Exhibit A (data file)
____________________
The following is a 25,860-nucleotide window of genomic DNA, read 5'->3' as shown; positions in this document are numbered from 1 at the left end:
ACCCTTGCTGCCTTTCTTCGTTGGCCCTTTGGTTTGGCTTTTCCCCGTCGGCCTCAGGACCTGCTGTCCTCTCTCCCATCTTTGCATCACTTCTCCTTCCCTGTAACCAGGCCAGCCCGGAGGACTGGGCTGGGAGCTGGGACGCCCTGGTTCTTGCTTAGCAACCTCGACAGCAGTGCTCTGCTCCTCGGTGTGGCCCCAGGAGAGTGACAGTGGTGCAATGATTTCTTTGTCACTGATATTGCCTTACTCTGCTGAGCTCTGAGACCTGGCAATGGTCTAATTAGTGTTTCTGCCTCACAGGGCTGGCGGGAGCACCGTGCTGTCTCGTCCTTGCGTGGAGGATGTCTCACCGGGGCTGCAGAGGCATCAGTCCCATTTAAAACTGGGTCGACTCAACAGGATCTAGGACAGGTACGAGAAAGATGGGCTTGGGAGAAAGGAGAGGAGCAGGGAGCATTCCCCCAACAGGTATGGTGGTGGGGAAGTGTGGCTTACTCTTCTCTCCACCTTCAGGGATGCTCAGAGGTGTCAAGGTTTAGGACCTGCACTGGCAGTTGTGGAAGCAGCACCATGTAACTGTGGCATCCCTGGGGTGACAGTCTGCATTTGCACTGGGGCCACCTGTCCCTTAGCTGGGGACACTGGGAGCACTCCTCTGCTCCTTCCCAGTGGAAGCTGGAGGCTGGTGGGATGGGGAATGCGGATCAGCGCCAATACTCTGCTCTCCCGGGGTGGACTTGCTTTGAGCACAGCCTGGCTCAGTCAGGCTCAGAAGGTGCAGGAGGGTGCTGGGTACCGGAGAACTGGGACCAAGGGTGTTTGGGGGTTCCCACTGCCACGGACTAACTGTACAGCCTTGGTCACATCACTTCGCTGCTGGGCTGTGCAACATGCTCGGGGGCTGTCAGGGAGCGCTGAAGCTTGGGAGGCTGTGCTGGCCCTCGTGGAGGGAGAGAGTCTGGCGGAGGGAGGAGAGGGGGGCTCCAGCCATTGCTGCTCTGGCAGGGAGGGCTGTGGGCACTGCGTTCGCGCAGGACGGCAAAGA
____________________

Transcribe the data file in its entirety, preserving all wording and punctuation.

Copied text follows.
The following is a 25,860-nucleotide window of genomic DNA, read 5'->3' as shown; positions in this document are numbered from 1 at the left end:
ACCCTTGCTGCCTTTCTTCGTTGGCCCTTTGGTTTGGCTTTTCCCCGTCGGCCTCAGGACCTGCTGTCCTCTCTCCCATCTTTGCATCACTTCTCCTTCCCTGTAACCAGGCCAGCCCGGAGGACTGGGCTGGGAGCTGGGACGCCCTGGTTCTTGCTTAGCAACCTCGACAGCAGTGCTCTGCTCCTCGGTGTGGCCCCAGGAGAGTGACAGTGGTGCAATGATTTCTTTGTCACTGATATTGCCTTACTCTGCTGAGCTCTGAGACCTGGCAATGGTCTAATTAGTGTTTCTGCCTCACAGGGCTGGCGGGAGCACCGTGCTGTCTCGTCCTTGCGTGGAGGATGTCTCACCGGGGCTGCAGAGGCATCAGTCCCATTTAAAACTGGGTCGACTCAACAGGATCTAGGACAGGTACGAGAAAGATGGGCTTGGGAGAAAGGAGAGGAGCAGGGAGCATTCCCCCAACAGGTATGGTGGTGGGGAAGTGTGGCTTACTCTTCTCTCCACCTTCAGGGATGCTCAGAGGTGTCAAGGTTTAGGACCTGCACTGGCAGTTGTGGAAGCAGCACCATGTAACTGTGGCATCCCTGGGGTGACAGTCTGCATTTGCACTGGGGCCACCTGTCCCTTAGCTGGGGACACTGGGAGCACTCCTCTGCTCCTTCCCAGTGGAAGCTGGAGGCTGGTGGGATGGGGAATGCGGATCAGCGCCAATACTCTGCTCTCCCGGGGTGGACTTGCTTTGAGCACAGCCTGGCTCAGTCAGGCTCAGAAGGTGCAGGAGGGTGCTGGGTACCGGAGAACTGGGACCAAGGGTGTTTGGGGGTTCCCACTGCCACGGACTAACTGTACAGCCTTGGTCACATCACTTCGCTGCTGGGCTGTGCAACATGCTCGGGGGCTGTCAGGGAGCGCTGAAGCTTGGGAGGCTGTGCTGGCCCTCGTGGAGGGAGAGAGTCTGGCGGAGGGAGGAGAGGGGGGCTCCAGCCATTGCTGCTCTGGCAGGGAGGGCTGTGGGCACTGCGTTCGCGCAGGACGGCAAAGA